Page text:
The four country artists who died in a West Tennessee plane crash on March 4, 1963. Click on the image to hear Randy Hughes sing "Birthday Cake."

March 5 is one of the most significant dates in country music history, thanks to what happened in 1963. The event: a small-plane crash near Camden, Tenn. The significance: the deaths of major stars Cowboy Copas, Hawkshaw Hawkins and Patsy Cline. All have been in the 3 Chords a Day spotlight. But the fourth victim of the crash had cut a few sides himself, before becoming Copas’ son-in-law, then Cline’s manager and finally the pilot of the ill-fated plane. His name was Randy Hughes; click on the image above to hear one of his efforts from the early 1950s on Nashville-based indie label Tennessee Records.

Be advised: Like much of Hughes’ output on Tennessee in the early 1950s, “Birthday Cake” is a bit on the, uh, randy side. He didn’t originate it; others had made or would make versions under various titles, thus honoring the roots music tradition of double-entendre songs that was as old as records themselves. Says Martin Hawkins in his indispensible book A Shot in the Dark: Making Records in Nashville, 1945-1955: “With its gynecological detail … “Birthday Cake” was clearly a record aimed at jukeboxes rather than radio. … The song’s origins lie in a number of early hillbilly and blues recordings from the 1930s.” It and Hughes titles like “Tattooed Lady,” ” Talkin’ In Your Sleep,” “Tapping That Thing” and “Not Big Enough” were, the author says, “just innocent enough to get played.”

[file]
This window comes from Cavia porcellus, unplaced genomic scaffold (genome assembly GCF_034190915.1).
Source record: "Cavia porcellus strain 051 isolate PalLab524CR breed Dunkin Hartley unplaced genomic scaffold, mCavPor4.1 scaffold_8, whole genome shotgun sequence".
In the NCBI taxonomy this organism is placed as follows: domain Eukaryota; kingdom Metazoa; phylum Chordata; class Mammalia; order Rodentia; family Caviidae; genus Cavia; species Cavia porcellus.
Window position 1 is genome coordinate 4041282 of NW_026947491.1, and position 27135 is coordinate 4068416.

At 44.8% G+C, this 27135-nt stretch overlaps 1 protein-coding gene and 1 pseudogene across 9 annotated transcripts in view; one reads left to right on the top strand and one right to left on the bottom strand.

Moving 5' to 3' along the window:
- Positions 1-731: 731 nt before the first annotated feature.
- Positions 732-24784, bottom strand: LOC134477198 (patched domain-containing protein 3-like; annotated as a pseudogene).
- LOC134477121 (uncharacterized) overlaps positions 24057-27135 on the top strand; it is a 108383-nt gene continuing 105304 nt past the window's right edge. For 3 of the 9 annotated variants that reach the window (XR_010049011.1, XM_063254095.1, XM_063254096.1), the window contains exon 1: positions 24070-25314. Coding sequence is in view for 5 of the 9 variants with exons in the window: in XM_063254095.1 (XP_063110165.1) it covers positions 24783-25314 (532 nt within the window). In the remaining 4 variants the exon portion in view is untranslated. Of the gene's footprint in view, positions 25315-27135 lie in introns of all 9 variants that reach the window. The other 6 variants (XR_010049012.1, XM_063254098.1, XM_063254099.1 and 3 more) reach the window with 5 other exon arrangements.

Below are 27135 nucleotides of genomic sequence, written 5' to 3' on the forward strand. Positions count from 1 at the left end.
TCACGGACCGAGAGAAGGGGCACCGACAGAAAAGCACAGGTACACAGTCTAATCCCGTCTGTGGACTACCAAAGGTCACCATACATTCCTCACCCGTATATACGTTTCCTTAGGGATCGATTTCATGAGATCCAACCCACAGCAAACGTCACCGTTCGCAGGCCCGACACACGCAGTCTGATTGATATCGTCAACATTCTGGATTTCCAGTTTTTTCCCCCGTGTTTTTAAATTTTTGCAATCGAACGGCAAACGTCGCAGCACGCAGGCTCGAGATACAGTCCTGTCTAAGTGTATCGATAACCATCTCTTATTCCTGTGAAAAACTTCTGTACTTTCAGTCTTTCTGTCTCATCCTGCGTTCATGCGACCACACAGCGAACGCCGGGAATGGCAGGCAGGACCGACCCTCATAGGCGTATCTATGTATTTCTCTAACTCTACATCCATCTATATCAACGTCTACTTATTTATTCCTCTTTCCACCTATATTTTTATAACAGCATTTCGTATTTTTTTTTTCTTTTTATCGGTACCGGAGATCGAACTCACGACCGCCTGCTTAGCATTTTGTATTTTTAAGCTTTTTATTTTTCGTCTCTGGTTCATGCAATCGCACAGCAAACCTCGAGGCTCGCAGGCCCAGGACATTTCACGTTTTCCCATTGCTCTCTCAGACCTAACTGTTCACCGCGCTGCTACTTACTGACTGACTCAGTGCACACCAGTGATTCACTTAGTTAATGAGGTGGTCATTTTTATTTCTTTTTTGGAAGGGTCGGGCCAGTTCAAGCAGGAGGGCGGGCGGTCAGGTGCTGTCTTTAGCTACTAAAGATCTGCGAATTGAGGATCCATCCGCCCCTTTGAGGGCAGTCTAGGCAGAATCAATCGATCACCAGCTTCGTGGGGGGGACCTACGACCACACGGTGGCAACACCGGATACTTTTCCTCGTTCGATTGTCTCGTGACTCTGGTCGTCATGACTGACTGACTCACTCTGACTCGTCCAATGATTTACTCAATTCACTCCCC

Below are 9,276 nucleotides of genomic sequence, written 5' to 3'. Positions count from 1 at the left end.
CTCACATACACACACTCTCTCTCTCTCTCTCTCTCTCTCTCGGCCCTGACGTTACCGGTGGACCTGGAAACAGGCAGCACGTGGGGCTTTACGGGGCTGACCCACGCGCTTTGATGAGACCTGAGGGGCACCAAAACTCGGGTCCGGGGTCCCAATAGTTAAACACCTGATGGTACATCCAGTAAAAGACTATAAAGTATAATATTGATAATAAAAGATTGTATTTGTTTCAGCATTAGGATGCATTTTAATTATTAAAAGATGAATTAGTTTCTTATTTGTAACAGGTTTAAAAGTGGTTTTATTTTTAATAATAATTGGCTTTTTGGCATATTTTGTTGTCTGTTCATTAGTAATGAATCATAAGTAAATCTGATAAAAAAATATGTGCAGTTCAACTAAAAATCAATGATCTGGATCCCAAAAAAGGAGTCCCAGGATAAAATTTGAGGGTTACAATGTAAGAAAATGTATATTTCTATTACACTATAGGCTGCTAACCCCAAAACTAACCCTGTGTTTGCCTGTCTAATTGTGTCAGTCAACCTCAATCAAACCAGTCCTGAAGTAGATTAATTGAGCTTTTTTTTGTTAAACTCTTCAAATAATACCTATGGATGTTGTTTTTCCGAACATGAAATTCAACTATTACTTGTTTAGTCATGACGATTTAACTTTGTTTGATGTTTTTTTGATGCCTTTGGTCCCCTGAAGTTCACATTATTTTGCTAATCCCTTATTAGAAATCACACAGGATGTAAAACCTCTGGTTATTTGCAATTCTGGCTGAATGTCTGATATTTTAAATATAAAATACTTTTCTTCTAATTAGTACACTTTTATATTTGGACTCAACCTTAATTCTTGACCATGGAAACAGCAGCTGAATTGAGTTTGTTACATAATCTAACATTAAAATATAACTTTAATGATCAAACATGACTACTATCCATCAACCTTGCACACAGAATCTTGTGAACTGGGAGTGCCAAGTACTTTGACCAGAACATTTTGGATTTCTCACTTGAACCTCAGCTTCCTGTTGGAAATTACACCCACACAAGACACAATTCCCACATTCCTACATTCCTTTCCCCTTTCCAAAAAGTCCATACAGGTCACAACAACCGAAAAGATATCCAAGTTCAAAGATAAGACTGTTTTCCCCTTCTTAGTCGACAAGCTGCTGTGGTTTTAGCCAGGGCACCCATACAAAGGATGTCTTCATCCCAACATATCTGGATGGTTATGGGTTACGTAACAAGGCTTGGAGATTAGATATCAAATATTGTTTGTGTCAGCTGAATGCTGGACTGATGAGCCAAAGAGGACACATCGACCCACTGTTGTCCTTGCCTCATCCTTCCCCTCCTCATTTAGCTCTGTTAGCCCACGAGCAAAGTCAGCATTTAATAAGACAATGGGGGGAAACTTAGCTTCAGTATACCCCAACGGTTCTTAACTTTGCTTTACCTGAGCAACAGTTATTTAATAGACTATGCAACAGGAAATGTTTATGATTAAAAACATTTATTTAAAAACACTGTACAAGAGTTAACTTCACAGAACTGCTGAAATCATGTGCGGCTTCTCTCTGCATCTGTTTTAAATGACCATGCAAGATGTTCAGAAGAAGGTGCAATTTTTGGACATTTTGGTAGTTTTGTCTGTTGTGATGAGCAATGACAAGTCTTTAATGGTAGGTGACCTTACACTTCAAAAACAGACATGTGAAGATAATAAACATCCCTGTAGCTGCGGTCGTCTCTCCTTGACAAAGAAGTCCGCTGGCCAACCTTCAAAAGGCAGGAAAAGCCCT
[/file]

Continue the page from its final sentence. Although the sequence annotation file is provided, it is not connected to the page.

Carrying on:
According to Martin Hawkins, Hughes ended his time with Tennessee Records in 1952, the same year he married Kathy Copas. He took on greater tasks within music and also expanded his business interests beyond entertainment. But it was in his role as Cline’s manager and rhythm guitarist that he found himself so eager to get home that stormy day 47 years ago, even in the face of a storm too strong for a novice pilot to safely challenge, that he let his impatience overrule his caution.

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